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An anti-cancer diet is an important strategy you can use to reduce your risk of cancer. The American Cancer Society recommends, for example, that you eat at least five servings of fruits and vegetables daily and eat the right amount of food to stay at a healthy weight. In addition, researchers are finding that certain foods may be particularly useful in protecting you from cancer.

This article of the following foods and drinks helps you to fight against cancer:

1. Garlic

Garlic helps regulate blood sugar levels and reduce insulin production. Low insulin levels in your blood cells helps to prevent tumor-growing cells. Garlic is known to reduce the risk for breast and prostate cancer. A phytonutrient in garlic called diallyl disulfide helps prevent cancer of the lung, skin and colon. Diallyl disulfide also helps to kill leukemia cells, according to Foods That Heal.

2. Broccoli

Broccoli is another plant that can help minimize the possibility of getting cancer. It contains several nutrients such as vitamins A and C, calcium, fiber and folic acid. The calcium content of broccoli not only builds strong bones but research has shown that it is also responsible for managing high blood pressure. Broccoli also contains two phytochemicals that are very crucial to our health. These chemicals are; Isothiocyanates and indoles. These enzymes increase the activity of various enzymes in our body that are known to suppress agents that cause cancer. Health organizations recommend the intake of broccoli several times per week and they are linked to low rates of cancer.

3. Beans

All beans contain compounds called protease inhibitors that help prevent cancerous cells from affecting nearby tissue. Phytochemicals in beans help to slow down or prevent damage to cells that cause cancer. Beans have been found to reduce the risk of prostate cancer, according to the Stanford Prevention Research Center.

4. Turmeric

Turmeric is widely used in India for cooking because of its flavor and the yellow color that makes food look appealing. It is also used to make mustard and to add color to cheese and butter. Turmeric has been used for the treatment of various health conditions for over 4,000. Studies reveal that turmeric may be useful against multiple infections and certain types of cancers, treat problems of the digestive system and reduce inflammation.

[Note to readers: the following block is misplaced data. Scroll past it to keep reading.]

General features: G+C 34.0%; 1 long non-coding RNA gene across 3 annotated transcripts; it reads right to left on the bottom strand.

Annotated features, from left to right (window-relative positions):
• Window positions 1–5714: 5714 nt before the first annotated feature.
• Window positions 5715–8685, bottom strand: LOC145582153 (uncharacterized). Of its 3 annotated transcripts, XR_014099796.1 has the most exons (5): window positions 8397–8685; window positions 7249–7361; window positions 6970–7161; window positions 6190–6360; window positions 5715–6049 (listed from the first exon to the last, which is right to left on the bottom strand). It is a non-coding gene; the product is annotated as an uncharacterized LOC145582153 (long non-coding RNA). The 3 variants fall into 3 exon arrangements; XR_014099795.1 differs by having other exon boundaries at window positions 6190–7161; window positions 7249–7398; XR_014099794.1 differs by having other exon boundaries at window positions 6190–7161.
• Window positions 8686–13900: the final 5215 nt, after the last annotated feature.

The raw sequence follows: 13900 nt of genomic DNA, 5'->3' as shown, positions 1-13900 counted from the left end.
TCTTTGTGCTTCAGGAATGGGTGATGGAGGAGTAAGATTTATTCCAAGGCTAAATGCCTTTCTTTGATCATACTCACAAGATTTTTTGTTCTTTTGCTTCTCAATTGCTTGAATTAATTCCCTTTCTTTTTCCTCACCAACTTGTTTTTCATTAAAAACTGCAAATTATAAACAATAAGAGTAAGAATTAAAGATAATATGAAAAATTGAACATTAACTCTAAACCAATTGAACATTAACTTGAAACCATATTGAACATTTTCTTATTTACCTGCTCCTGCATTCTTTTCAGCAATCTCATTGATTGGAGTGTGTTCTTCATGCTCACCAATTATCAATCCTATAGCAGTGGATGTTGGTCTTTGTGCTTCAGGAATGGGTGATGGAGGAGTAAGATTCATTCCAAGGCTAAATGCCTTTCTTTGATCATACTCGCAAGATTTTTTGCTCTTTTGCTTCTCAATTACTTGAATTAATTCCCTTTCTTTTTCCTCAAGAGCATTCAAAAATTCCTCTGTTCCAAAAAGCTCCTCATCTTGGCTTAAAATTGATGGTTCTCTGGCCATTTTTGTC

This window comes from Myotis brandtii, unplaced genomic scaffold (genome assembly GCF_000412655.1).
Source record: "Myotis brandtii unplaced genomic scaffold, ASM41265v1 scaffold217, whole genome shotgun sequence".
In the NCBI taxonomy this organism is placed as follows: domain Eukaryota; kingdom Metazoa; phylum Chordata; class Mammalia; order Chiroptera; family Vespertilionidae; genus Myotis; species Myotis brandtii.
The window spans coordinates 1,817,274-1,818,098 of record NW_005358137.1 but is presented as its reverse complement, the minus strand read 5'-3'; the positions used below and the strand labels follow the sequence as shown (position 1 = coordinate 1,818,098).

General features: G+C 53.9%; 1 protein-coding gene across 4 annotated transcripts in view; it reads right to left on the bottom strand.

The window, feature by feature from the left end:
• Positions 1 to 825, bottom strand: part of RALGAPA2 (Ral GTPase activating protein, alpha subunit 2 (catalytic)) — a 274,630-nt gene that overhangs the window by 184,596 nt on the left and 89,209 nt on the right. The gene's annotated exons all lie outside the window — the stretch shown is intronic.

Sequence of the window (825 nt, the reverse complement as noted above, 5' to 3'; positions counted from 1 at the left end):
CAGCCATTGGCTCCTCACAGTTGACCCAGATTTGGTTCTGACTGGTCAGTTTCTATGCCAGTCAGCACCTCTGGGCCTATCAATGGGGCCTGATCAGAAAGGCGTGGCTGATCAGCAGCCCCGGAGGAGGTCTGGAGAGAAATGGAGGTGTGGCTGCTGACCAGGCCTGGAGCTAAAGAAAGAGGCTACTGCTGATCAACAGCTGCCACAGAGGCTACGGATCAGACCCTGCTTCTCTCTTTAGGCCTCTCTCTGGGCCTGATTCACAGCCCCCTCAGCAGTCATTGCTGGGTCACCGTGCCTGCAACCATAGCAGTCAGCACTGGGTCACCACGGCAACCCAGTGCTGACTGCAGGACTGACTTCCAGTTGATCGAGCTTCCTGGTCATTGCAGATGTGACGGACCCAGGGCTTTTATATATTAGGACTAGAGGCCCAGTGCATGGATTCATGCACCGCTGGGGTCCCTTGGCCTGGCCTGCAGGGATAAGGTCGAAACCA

5. Grapes

The skin of red grapes is a particularly rich source of an antioxidant called resveratrol. Grape juice and red wine also contain this antioxidant. According to the National Cancer Institute, resveratrol may be useful in keeping cancer from beginning or spreading. Lab studies have found that it limits the growth of many kinds of cancer cells; in men, moderate amounts of red wine have been linked to a lower risk of prostate cancer.

6. Tomatoes

Tomatoes are the primary source of lycopene which is an antioxidant that makes tomatoes red. It is also known to protect cells and the DNA from being damaged. Approximately 10,000 deaths occur every year in the UK due to prostate cancer with around 35000 cases of new infection. Studies have revealed that men who have a high intake of tomatoes are less likely to get prostate cancer.

7. Carrots

Caretenoids, which include beta-carotene that gives carrots their color, are responsible for the anti-cancer action it has in your cells. Falcarinol is an anti-cancer compound in carrots that is more effective when carrots are cooked whole instead of sliced. Other anti-cancer properties in carrots are known to reduce your risk for cervical, bladder, colon and breast cancer in post-menopausal women, according to Foods That Heal.